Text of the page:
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The U.S. Food and Drug Administration on Tuesday said it approved Johnson & Johnson's nasal spray antidepressant that is chemically similar to often-abused ketamine, marking the first advance in treating depression in more than 30 years.
The treatment comes with a boxed warning — FDA's harshest — flagging the risk for sedation and difficulty with attention, judgment and thinking, abuse and misuse, and suicidal thoughts after administration of the drug.
Spravato nasal spray will be used along with a newly prescribed oral antidepressant, under supervision of health care professionals, the agency said.
Citing the risk of serious adverse outcomes and the potential for abuse and misuse, the FDA said the drug will be available through a restricted distribution system.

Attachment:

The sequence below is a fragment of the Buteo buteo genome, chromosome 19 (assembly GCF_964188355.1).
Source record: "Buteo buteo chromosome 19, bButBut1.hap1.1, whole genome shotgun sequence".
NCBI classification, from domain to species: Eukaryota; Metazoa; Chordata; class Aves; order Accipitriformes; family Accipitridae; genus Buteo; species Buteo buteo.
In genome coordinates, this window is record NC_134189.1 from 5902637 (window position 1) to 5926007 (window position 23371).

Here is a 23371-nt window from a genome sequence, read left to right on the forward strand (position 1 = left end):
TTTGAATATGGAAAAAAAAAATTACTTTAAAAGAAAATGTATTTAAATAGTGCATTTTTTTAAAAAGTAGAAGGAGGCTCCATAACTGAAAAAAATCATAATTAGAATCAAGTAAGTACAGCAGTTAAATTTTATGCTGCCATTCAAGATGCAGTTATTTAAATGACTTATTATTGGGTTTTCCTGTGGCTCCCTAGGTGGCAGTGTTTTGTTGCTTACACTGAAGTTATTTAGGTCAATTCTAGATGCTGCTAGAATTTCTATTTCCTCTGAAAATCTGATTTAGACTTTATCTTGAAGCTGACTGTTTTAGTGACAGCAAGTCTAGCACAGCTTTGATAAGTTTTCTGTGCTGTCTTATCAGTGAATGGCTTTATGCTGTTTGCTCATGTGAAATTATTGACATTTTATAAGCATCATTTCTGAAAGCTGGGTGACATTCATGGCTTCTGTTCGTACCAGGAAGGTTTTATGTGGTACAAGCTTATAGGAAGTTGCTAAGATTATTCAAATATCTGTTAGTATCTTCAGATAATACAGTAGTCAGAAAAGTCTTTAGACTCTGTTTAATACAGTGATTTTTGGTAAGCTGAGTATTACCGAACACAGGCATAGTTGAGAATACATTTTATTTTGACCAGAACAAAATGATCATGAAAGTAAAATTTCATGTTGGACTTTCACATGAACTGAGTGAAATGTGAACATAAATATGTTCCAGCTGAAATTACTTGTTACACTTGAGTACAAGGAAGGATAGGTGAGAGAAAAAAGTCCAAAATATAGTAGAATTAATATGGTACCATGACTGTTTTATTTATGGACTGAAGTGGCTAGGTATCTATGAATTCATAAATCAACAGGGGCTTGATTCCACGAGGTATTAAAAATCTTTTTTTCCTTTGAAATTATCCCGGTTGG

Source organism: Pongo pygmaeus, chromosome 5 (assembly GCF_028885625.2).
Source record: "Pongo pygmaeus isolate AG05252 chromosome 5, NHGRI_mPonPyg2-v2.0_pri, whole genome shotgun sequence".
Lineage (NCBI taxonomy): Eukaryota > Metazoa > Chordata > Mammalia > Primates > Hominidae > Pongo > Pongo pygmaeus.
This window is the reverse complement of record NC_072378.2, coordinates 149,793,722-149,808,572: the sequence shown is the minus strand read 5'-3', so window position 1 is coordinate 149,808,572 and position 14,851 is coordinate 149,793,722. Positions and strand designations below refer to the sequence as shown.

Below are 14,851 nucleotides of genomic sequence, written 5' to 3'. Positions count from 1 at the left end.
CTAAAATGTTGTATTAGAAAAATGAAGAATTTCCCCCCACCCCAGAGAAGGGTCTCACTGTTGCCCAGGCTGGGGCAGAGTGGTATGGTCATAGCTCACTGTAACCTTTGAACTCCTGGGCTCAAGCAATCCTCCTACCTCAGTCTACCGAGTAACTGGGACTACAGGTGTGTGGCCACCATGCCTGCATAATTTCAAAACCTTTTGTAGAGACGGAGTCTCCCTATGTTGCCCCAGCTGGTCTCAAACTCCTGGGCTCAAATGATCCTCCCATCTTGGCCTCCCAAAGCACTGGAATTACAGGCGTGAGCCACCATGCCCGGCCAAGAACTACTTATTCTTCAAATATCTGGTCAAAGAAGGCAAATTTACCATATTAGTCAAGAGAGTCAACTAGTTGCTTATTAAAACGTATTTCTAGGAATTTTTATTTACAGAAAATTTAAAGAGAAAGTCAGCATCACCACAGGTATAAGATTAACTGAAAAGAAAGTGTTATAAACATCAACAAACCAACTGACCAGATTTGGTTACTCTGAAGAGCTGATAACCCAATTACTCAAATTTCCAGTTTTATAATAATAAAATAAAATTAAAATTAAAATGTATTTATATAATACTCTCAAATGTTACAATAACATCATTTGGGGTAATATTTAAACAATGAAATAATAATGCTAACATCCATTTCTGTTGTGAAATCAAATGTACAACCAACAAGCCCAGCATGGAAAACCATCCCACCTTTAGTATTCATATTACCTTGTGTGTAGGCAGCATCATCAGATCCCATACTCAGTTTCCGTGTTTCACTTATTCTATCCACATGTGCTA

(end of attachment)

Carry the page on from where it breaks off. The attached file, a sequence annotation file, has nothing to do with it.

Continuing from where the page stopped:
Spravato is a chemical mirror image of anesthetic ketamine, which is abused as a recreational party drug that goes by the street name Special K.
The decision comes after an FDA advisory panel recommended approval of the drug, Spravato, which is designed to treat depression in patients who have not benefited from two or more antidepressants.
"There has been a long-standing need for additional effective treatments for treatment-resistant depression, a serious and life-threatening condition," said Tiffany Farchione of the FDA's Center for Drug Evaluation and Research.
Spravato has been touted as an asset with blockbuster potential and is expected to improve investor sentiment toward the growth prospects of J&J's pharma unit Janssen, as its top-selling rheumatoid arthritis drug Remicade faces increased competition from cheaper biosimilars.
The drug is also being tested in patients with depression who are at a high risk of committing suicide.